I will sing the praises of Caddyshack until the end of time. It’s one of my all-time favorite comedy movies. I say that not thinking it’s a particularly laugh out loud comedy.

That strikes some people as odd, as Caddyshack‘s reputation is more based on its jokiness than its quality. When I talk up Caddyshack to friends in my age range, the general consensus is that it’s dad comedy, not nearly as funny as it was in 1980, sloppy, and overrated. I very rarely laugh when I rewatch Caddyshack. But I smile watching it more than nearly any other movie I’ve ever seen. I don’t think Caddyshack is a particularly funny movie. I think it’s a great movie.

I have two reasons for feeling this way, and two reasons alone: Chevy Chase and Rodney Dangerfield.

Chevy Chase

Chevy Chase, notoriously an asshole, has rarely held a job in his life for more than a couple of years (Community was actually the exception). He was the breakaway star of the first season and a half of Saturday Night Live, but with the exception of Foul Play, the 1978 movie that received mixed reviews, he had languished in the four years in between leaving SNL and Caddyshack. His turn in Caddyshack, however, may be his masterstroke.

The late 1970s/early 1980s was the beginning of the “snobs vs. slobs” era of comedies that has become a running trope ever since. It began with Animal House, a movie that’s often considered a rival to Caddyshack as the definitive comedy of its era. I’d argue that no performance or character embodied the class divide of its era better than Ty Webb.

Ty comes from the snobs. He was traumatized by that world. Most of Chase’s schtick as Ty is contexualized with the shadow of Vietnam:

Ty: I brought most of that stuff back from Vietnam.
Lacey: You were in the war?
Ty: Uh…no….Homo. Much better now though.

Whether or not Ty actually went to Vietnam is somewhat ambiguous here. But he’s likely joking; he was likely drafted in Vietnam. His behaviors (which are consistent with PTSD), resentment of the ruling class he was born into, and his general distrust of authority, were reactions America as a culture experienced in the wake of Vietnam. Chevy Chase’s usual subtle, physical silliness is tinged with sadness and mourning in Caddshack more than any other role he performed.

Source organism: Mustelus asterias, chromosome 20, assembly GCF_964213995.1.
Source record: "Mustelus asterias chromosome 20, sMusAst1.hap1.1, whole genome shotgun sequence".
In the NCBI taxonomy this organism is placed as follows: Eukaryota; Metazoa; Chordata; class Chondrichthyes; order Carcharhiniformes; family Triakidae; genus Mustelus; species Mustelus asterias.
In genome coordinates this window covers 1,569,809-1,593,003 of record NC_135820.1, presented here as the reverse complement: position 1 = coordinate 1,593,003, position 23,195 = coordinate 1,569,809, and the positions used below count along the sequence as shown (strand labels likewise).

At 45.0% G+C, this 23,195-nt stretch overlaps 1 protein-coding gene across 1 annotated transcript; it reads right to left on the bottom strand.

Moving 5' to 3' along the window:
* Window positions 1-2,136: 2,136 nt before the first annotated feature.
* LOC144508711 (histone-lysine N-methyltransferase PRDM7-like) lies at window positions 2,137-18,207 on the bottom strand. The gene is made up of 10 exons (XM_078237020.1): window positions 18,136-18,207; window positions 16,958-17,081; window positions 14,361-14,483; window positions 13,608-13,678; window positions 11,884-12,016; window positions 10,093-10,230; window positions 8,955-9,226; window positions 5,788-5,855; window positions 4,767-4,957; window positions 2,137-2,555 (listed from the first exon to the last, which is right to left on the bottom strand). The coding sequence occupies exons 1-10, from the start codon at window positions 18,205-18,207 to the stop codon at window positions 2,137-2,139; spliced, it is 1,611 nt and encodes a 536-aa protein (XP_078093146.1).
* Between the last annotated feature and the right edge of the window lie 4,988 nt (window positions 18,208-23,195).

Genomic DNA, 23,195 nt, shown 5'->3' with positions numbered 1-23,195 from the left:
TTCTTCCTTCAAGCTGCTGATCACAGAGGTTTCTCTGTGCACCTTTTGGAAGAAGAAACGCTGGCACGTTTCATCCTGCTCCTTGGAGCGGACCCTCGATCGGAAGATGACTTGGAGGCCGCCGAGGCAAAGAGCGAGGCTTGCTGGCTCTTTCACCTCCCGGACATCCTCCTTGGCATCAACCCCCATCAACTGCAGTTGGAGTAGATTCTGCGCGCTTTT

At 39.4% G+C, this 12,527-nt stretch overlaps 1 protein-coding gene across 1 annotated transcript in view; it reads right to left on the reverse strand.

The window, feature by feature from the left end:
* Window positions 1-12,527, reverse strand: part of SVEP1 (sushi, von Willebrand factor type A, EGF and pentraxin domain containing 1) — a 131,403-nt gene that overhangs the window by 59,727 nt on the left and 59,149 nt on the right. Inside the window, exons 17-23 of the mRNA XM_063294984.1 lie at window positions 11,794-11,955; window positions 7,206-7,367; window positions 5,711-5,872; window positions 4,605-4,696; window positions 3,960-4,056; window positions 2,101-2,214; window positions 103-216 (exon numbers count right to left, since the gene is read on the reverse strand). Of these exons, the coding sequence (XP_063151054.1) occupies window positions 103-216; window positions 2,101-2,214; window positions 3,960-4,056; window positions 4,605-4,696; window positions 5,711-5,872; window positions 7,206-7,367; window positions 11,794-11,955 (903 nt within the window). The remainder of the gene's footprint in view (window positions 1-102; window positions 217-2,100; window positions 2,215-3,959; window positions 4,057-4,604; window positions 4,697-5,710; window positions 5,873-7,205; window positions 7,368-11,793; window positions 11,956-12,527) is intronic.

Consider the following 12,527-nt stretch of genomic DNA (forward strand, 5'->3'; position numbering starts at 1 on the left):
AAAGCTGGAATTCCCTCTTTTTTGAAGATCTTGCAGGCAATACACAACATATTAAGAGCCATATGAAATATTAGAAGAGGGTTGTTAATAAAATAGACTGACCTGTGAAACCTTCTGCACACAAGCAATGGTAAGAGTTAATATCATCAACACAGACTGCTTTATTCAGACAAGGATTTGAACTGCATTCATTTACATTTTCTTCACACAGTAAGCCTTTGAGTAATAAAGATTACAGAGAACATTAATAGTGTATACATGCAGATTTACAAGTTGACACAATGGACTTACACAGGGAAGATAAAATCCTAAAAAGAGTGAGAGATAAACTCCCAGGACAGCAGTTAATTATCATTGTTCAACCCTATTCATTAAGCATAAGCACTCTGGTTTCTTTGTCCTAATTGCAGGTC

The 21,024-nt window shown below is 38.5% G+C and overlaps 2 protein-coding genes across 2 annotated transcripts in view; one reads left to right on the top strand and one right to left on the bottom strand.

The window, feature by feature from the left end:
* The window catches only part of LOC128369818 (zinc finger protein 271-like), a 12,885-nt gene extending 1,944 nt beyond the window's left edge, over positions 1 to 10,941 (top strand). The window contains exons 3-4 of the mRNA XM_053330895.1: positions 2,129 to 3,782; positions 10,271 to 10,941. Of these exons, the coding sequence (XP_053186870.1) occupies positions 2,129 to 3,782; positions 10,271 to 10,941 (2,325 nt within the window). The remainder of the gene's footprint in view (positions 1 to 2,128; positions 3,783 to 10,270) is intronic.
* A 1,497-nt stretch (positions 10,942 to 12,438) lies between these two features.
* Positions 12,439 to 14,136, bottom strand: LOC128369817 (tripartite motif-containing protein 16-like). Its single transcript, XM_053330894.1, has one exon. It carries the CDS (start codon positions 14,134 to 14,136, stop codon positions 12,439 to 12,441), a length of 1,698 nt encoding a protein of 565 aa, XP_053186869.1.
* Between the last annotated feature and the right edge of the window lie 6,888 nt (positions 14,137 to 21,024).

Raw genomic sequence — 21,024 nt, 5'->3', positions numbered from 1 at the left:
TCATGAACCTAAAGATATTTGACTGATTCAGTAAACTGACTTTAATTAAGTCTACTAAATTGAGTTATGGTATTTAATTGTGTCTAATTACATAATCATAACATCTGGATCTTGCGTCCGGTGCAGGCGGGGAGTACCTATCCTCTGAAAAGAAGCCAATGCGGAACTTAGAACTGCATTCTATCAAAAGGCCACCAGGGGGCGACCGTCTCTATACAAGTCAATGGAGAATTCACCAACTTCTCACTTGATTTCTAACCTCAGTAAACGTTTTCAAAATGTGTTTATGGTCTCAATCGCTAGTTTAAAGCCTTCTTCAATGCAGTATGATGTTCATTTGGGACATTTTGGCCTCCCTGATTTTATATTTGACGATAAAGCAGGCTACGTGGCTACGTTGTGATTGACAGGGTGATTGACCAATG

Rodney Dangerfield

By 1980s, Jews were allowed in most respectable country clubs in the countries. But it took until the late 1970s to accomplish this, and country clubs weren’t happy about it. In fact, there were many scandals, bombshell newspaper articles, lawsuits, and legislation aimed at allowing Jews in country clubs. The effects of this predujice were felt long after 1980, arguably continuing to this day.

My grandfather was a state politician in Massachusetts in the 70s. At the time, Jews were not allowed into the Brookline Country Club. My grandfather told me the story of forcing the club to allow Jews in by threatening to revoke their liquor license.

Suffice to say, even the clubs that had to let Jews in were not happy about it. There was a lot of pressures on Jews to behave in line with country club values. And Jews in country clubs felt this. Dangerfield’s Al Czervik recognized this tension in his very first line of significance in the movie to his Asian caddy “Wang”:

I hear this place is restricted, Wang, so don’t tell ’em you’re Jewish, okay?

This line sets the framework for what Czervik is facing. And every move he makes after that in the movie is designed to absolutely obliterate every expectation of what he is supposed to be.

The dining room scene in Caddyshack became one of the movies most iconic moments, and introduction of Dangerfield to the zeitgest of pop culture:

From a pure funny point of view, the jokes don’t really hold up. If you show that clip to anyone these days, it appears dated and schticky at hell. But for what they mean in the context of the story, a Jew in a country club openly trouncing every expectation, owning his boorish, out of place sensibilities and doubling down on them when facing a repressed, culture that resisted every level of inclusivity, it’s a rebellious move. A slob among the snobs. Impossible to deal with.

This all culminates in the climactic golf scene at the end. The gopher scene. The “hey everybody, we’re all getting laid” scene. But my favorite scene in the movie is the set up to the climax, when Webb and Czervik, both in with the snob camp, align themselves with the slobs once and for all:”

Judge Smails: Can I have a word with you? In private.
Ty: Sure thing, Judge.
Judge Smails: Your father and I prepped together, went to war together, played golf together. We built this Club, he and I! Let’s face it. Some people simply do not belong. Let’s not…cave in too easy. What do you say, Ty?
[Ty and Judge Smails laugh]
Ty: Let’s make it $40,000.
Czervik: Great!
Ty: My dad…never liked you.

This is class warfare through golf, gophers, girls, and general horseplay. It’s a defining generational statement of its era. And it shakes me to the bone every time I watch it. Even if I don’t laugh a lot.